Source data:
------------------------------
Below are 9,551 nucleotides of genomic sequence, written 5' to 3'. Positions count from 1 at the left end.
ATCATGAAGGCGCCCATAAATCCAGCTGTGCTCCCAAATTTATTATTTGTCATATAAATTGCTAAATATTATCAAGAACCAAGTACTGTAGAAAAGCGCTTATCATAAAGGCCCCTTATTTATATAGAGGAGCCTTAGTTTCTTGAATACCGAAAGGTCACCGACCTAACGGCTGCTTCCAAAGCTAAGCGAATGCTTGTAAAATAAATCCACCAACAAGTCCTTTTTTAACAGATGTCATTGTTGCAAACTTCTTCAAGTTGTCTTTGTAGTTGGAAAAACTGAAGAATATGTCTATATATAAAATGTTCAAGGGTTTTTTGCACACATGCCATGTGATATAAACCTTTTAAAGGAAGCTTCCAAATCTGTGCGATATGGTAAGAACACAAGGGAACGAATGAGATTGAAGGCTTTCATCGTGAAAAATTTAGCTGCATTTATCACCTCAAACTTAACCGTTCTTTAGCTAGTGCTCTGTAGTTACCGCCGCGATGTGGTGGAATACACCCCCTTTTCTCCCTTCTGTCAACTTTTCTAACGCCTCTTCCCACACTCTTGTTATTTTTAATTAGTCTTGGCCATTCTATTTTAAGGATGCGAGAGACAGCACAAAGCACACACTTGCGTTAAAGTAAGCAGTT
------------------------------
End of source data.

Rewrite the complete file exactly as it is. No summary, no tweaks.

Below are 9,551 nucleotides of genomic sequence, written 5' to 3'. Positions count from 1 at the left end.
ATCATGAAGGCGCCCATAAATCCAGCTGTGCTCCCAAATTTATTATTTGTCATATAAATTGCTAAATATTATCAAGAACCAAGTACTGTAGAAAAGCGCTTATCATAAAGGCCCCTTATTTATATAGAGGAGCCTTAGTTTCTTGAATACCGAAAGGTCACCGACCTAACGGCTGCTTCCAAAGCTAAGCGAATGCTTGTAAAATAAATCCACCAACAAGTCCTTTTTTAACAGATGTCATTGTTGCAAACTTCTTCAAGTTGTCTTTGTAGTTGGAAAAACTGAAGAATATGTCTATATATAAAATGTTCAAGGGTTTTTTGCACACATGCCATGTGATATAAACCTTTTAAAGGAAGCTTCCAAATCTGTGCGATATGGTAAGAACACAAGGGAACGAATGAGATTGAAGGCTTTCATCGTGAAAAATTTAGCTGCATTTATCACCTCAAACTTAACCGTTCTTTAGCTAGTGCTCTGTAGTTACCGCCGCGATGTGGTGGAATACACCCCCTTTTCTCCCTTCTGTCAACTTTTCTAACGCCTCTTCCCACACTCTTGTTATTTTTAATTAGTCTTGGCCATTCTATTTTAAGGATGCGAGAGACAGCACAAAGCACACACTTGCGTTAAAGTAAGCAGTT